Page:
In the extract from Pankaj Bisht’s novel Winged Boat (Pankhwali Naav in Hindi), which was serialised in Hans magazine in 2007, and published as a volume in 2009, a gay character named Anupam who is the creative director of an advertising agency pleads with his colleague Vikram – a commercial artist who is married to a woman, and has children with her – for a kiss. The story is told through the voice of Vikram, who recalls, “I felt as if a violent animal had pounced on me.” The analogy suggests that a gay man is less than human.
Anupam is desperate to have an extra-marital affair. When Vikram rejects his advances, Anupam hugs him forcibly. Vikram recalls, “I became lifeless like a statue…His embrace filled with me a strange revulsion…Never before had I been disgusted by the smell of a man’s body. This was not the sweat of labour but the stink of lust and perversion.”
From these prejudiced portraits of homosexuality, it is difficult to conclude whether the writers are as homophobic as their characters. What seems clear is the damaging characterization of gay men as people who do not prioritise consent when they pursue sexual desire, as people who must be reviled because they are seen as threats to the heteronormative order.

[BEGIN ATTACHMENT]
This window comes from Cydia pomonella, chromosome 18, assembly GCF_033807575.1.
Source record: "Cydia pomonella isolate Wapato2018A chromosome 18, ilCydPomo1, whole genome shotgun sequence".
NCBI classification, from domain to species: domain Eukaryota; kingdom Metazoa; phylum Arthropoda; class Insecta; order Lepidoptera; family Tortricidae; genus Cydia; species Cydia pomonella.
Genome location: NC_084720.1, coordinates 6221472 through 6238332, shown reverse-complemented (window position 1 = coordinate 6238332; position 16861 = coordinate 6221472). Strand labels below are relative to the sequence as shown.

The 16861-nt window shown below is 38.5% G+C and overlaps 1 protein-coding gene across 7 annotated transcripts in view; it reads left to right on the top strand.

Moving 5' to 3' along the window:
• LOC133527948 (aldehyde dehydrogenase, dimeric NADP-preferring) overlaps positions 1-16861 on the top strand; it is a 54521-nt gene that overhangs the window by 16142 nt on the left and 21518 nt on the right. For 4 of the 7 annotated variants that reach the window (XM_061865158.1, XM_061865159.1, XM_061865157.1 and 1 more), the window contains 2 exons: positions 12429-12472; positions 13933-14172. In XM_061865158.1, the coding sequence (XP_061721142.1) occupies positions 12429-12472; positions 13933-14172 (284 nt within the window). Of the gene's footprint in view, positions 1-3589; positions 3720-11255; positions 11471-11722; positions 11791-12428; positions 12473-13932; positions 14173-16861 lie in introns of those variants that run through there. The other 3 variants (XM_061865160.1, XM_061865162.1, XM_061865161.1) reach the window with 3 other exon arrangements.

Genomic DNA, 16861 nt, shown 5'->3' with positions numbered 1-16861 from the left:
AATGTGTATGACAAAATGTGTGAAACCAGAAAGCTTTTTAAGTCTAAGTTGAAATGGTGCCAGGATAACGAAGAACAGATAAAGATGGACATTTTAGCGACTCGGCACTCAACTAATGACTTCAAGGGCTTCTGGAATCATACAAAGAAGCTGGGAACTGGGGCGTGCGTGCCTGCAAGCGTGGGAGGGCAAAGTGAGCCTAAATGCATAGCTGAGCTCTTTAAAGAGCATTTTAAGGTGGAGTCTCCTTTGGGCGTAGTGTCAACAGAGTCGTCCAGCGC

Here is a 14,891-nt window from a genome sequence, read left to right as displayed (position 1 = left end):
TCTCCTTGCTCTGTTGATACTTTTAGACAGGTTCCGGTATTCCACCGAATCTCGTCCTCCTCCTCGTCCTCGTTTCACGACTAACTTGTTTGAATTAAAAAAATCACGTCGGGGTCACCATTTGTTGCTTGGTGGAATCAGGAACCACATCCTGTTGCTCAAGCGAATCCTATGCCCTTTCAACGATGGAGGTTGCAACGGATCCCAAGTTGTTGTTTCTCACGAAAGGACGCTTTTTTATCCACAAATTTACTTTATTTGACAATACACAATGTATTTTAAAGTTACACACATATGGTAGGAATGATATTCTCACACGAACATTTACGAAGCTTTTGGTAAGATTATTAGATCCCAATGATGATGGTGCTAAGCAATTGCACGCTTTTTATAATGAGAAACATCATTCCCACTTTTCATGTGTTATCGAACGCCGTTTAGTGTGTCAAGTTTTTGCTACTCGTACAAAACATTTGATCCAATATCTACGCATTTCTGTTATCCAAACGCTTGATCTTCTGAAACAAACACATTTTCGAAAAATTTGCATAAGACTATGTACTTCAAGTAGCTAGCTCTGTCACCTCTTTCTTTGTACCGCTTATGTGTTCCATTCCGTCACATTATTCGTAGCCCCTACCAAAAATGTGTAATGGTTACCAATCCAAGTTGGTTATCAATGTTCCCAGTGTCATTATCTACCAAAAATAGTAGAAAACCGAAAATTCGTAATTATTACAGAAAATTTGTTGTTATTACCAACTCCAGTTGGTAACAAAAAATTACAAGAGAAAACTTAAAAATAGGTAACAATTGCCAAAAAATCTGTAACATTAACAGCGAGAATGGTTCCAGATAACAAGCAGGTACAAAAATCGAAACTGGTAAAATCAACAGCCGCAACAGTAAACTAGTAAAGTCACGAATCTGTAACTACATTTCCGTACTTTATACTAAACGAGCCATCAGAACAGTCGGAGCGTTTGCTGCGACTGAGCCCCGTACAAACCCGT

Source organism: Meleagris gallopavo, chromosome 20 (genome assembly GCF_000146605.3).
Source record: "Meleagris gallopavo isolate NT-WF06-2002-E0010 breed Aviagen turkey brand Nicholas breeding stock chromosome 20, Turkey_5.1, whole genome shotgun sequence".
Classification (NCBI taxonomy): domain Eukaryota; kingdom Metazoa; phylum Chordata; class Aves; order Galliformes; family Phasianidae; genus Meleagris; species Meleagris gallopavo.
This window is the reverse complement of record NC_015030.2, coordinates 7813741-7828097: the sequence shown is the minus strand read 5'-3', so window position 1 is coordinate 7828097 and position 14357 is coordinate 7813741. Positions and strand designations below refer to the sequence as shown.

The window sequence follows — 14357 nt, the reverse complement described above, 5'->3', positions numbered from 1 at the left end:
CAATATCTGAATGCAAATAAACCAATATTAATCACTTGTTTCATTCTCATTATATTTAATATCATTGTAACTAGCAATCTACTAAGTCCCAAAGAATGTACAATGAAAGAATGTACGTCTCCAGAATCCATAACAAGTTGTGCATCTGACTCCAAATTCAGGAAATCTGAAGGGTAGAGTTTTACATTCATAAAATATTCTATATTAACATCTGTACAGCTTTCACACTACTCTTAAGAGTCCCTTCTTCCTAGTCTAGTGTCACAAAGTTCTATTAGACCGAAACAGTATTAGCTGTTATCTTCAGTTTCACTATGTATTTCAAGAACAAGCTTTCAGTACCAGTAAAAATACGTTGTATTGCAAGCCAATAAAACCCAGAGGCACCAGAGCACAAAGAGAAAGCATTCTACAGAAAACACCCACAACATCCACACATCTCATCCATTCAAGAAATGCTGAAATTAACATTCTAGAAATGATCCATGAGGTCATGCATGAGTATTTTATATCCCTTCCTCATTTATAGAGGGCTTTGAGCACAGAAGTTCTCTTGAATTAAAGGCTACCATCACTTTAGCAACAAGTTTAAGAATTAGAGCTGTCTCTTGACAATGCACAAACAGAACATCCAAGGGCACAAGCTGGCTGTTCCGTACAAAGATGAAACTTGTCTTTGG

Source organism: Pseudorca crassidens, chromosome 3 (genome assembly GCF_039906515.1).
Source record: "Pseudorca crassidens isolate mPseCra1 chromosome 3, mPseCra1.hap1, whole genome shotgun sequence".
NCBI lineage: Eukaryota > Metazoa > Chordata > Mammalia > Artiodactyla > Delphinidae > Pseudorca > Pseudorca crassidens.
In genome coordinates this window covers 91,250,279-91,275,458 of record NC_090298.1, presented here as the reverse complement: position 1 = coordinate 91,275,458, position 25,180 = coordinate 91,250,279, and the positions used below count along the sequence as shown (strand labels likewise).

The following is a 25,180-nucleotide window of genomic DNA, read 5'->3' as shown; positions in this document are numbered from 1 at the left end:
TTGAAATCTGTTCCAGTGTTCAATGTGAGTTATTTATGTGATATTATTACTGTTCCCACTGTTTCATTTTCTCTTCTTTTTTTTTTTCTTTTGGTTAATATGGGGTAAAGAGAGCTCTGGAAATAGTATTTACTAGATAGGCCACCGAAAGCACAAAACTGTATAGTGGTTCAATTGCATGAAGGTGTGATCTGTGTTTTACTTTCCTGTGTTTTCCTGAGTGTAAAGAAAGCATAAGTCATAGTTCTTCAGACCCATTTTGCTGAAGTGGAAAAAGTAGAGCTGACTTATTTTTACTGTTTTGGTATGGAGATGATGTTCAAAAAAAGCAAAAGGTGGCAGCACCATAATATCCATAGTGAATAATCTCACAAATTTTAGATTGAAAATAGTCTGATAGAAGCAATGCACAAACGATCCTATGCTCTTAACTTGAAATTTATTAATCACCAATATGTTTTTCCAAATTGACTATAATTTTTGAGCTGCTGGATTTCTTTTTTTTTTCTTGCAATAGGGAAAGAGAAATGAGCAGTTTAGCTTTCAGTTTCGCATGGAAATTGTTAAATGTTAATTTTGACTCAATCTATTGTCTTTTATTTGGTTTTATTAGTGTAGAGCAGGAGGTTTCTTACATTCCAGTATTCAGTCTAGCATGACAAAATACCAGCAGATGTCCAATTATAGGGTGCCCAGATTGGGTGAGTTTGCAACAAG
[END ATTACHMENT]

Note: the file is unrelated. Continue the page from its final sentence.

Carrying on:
Such negative depictions are not limited to same-sex desire between men in this collection. In the extract from Surendra Verma’s novel I Want the Moon (Mujhe Chand Chahiye in Hindi), first published in 1993, Varsha – a college student from Shahjahanpur in Uttar Pradesh – is attracted to her new professor, Divya, who has relocated recently from Lucknow. Before a play that they are collaborating on, Divya puts her arms around Varsha, and kisses her forehead. Later, while waiting in the wings, Divya hugs Varsha and kisses her cheek. When these kisses become a subject of gossip, a philosophy professor in the college staff room says, “When women teachers from the big city come here, they always bring germs of some dangerous disease with them.” The philosophy professor’s character reinforces the flawed, and still used, notion that homosexuality is an urban phenomenon.
Vanita’s book Love’s Rite: Same-Sex Marriage in India and the West (2005), documented accounts of numerous same-sex couples in rural areas and small towns who have married each other by exchanging vows, devising ceremonies, and seeking community support in the absence of legal provisions recognizing marriage equality.
It is useful to remember that writers of fiction do not create narratives in a vacuum. They probably pathologised homosexuality because it was criminalised in India until very recently. There has also been a long history of medical doctors and mental health professionals – apart from religious leaders – who have peddled cures for homosexuality.